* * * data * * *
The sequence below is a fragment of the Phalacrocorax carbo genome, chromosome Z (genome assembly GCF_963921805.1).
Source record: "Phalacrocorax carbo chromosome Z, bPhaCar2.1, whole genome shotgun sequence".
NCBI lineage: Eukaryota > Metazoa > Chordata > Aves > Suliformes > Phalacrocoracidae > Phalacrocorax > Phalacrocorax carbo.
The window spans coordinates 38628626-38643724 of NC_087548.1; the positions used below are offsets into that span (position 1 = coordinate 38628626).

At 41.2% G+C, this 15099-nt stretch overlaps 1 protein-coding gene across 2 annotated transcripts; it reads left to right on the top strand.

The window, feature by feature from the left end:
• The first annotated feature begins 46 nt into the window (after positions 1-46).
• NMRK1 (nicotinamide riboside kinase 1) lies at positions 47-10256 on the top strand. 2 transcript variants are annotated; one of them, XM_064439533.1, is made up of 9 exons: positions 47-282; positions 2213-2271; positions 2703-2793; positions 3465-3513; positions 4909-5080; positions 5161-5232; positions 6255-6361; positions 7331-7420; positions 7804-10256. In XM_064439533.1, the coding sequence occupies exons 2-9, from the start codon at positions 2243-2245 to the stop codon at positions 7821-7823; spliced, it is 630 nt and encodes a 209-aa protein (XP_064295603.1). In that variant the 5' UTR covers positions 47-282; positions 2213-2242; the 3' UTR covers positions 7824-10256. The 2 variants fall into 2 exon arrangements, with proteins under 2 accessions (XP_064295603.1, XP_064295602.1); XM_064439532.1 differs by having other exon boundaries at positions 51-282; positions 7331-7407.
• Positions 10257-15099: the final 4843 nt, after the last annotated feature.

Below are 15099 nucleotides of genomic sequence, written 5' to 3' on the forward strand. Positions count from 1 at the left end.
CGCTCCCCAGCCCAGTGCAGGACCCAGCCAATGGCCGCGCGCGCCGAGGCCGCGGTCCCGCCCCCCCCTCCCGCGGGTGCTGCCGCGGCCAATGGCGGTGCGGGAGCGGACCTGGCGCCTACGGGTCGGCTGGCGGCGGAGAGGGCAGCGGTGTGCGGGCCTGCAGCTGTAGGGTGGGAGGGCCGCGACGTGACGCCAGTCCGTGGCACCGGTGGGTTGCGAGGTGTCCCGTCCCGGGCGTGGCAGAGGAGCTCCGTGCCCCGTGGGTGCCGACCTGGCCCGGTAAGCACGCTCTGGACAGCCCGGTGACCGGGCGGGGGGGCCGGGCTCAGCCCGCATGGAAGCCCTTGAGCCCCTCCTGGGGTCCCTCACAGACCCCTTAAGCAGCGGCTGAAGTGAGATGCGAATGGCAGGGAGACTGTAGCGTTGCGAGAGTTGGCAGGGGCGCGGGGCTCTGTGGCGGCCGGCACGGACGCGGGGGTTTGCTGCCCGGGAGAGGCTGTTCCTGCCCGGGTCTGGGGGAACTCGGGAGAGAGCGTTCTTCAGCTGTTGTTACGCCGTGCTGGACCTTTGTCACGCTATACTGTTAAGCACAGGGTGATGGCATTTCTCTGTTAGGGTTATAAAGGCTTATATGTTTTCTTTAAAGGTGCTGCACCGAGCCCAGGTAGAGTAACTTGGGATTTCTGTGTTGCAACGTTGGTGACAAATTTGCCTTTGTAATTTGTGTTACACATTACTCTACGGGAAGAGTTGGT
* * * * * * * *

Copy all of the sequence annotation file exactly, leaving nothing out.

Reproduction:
The sequence below is a fragment of the Phalacrocorax carbo genome, chromosome Z (genome assembly GCF_963921805.1).
Source record: "Phalacrocorax carbo chromosome Z, bPhaCar2.1, whole genome shotgun sequence".
NCBI lineage: Eukaryota > Metazoa > Chordata > Aves > Suliformes > Phalacrocoracidae > Phalacrocorax > Phalacrocorax carbo.
The window spans coordinates 38628626-38643724 of NC_087548.1; the positions used below are offsets into that span (position 1 = coordinate 38628626).

At 41.2% G+C, this 15099-nt stretch overlaps 1 protein-coding gene across 2 annotated transcripts; it reads left to right on the top strand.

The window, feature by feature from the left end:
• The first annotated feature begins 46 nt into the window (after positions 1-46).
• NMRK1 (nicotinamide riboside kinase 1) lies at positions 47-10256 on the top strand. 2 transcript variants are annotated; one of them, XM_064439533.1, is made up of 9 exons: positions 47-282; positions 2213-2271; positions 2703-2793; positions 3465-3513; positions 4909-5080; positions 5161-5232; positions 6255-6361; positions 7331-7420; positions 7804-10256. In XM_064439533.1, the coding sequence occupies exons 2-9, from the start codon at positions 2243-2245 to the stop codon at positions 7821-7823; spliced, it is 630 nt and encodes a 209-aa protein (XP_064295603.1). In that variant the 5' UTR covers positions 47-282; positions 2213-2242; the 3' UTR covers positions 7824-10256. The 2 variants fall into 2 exon arrangements, with proteins under 2 accessions (XP_064295603.1, XP_064295602.1); XM_064439532.1 differs by having other exon boundaries at positions 51-282; positions 7331-7407.
• Positions 10257-15099: the final 4843 nt, after the last annotated feature.

Below are 15099 nucleotides of genomic sequence, written 5' to 3' on the forward strand. Positions count from 1 at the left end.
CGCTCCCCAGCCCAGTGCAGGACCCAGCCAATGGCCGCGCGCGCCGAGGCCGCGGTCCCGCCCCCCCCTCCCGCGGGTGCTGCCGCGGCCAATGGCGGTGCGGGAGCGGACCTGGCGCCTACGGGTCGGCTGGCGGCGGAGAGGGCAGCGGTGTGCGGGCCTGCAGCTGTAGGGTGGGAGGGCCGCGACGTGACGCCAGTCCGTGGCACCGGTGGGTTGCGAGGTGTCCCGTCCCGGGCGTGGCAGAGGAGCTCCGTGCCCCGTGGGTGCCGACCTGGCCCGGTAAGCACGCTCTGGACAGCCCGGTGACCGGGCGGGGGGGCCGGGCTCAGCCCGCATGGAAGCCCTTGAGCCCCTCCTGGGGTCCCTCACAGACCCCTTAAGCAGCGGCTGAAGTGAGATGCGAATGGCAGGGAGACTGTAGCGTTGCGAGAGTTGGCAGGGGCGCGGGGCTCTGTGGCGGCCGGCACGGACGCGGGGGTTTGCTGCCCGGGAGAGGCTGTTCCTGCCCGGGTCTGGGGGAACTCGGGAGAGAGCGTTCTTCAGCTGTTGTTACGCCGTGCTGGACCTTTGTCACGCTATACTGTTAAGCACAGGGTGATGGCATTTCTCTGTTAGGGTTATAAAGGCTTATATGTTTTCTTTAAAGGTGCTGCACCGAGCCCAGGTAGAGTAACTTGGGATTTCTGTGTTGCAACGTTGGTGACAAATTTGCCTTTGTAATTTGTGTTACACATTACTCTACGGGAAGAGTTGGT